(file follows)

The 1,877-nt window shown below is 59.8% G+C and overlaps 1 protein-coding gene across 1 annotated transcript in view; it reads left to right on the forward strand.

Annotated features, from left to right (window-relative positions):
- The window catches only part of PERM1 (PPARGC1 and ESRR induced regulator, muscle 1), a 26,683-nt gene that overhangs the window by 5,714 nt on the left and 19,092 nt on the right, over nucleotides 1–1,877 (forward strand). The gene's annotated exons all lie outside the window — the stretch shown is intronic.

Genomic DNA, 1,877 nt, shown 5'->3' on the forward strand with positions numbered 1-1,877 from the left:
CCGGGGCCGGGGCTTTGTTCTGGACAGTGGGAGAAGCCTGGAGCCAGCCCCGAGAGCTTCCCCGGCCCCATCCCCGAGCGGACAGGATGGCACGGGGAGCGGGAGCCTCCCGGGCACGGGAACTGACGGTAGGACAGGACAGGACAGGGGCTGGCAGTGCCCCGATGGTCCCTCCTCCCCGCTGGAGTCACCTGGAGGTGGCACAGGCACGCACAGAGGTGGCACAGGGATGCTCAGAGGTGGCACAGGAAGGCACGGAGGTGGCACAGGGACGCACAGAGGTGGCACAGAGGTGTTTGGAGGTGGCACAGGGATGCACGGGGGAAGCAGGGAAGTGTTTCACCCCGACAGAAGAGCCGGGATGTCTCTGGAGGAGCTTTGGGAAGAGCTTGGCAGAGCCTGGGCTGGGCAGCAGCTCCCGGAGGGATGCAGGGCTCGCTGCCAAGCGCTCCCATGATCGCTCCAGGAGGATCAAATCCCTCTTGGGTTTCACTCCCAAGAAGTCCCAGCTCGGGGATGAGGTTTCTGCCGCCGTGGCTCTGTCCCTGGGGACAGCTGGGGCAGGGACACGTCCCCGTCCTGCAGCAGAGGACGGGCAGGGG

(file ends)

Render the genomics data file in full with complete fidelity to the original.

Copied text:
The 1,877-nt window shown below is 59.8% G+C and overlaps 1 protein-coding gene across 1 annotated transcript in view; it reads left to right on the forward strand.

Annotated features, from left to right (window-relative positions):
- The window catches only part of PERM1 (PPARGC1 and ESRR induced regulator, muscle 1), a 26,683-nt gene that overhangs the window by 5,714 nt on the left and 19,092 nt on the right, over nucleotides 1–1,877 (forward strand). The gene's annotated exons all lie outside the window — the stretch shown is intronic.

Genomic DNA, 1,877 nt, shown 5'->3' on the forward strand with positions numbered 1-1,877 from the left:
CCGGGGCCGGGGCTTTGTTCTGGACAGTGGGAGAAGCCTGGAGCCAGCCCCGAGAGCTTCCCCGGCCCCATCCCCGAGCGGACAGGATGGCACGGGGAGCGGGAGCCTCCCGGGCACGGGAACTGACGGTAGGACAGGACAGGACAGGGGCTGGCAGTGCCCCGATGGTCCCTCCTCCCCGCTGGAGTCACCTGGAGGTGGCACAGGCACGCACAGAGGTGGCACAGGGATGCTCAGAGGTGGCACAGGAAGGCACGGAGGTGGCACAGGGACGCACAGAGGTGGCACAGAGGTGTTTGGAGGTGGCACAGGGATGCACGGGGGAAGCAGGGAAGTGTTTCACCCCGACAGAAGAGCCGGGATGTCTCTGGAGGAGCTTTGGGAAGAGCTTGGCAGAGCCTGGGCTGGGCAGCAGCTCCCGGAGGGATGCAGGGCTCGCTGCCAAGCGCTCCCATGATCGCTCCAGGAGGATCAAATCCCTCTTGGGTTTCACTCCCAAGAAGTCCCAGCTCGGGGATGAGGTTTCTGCCGCCGTGGCTCTGTCCCTGGGGACAGCTGGGGCAGGGACACGTCCCCGTCCTGCAGCAGAGGACGGGCAGGGG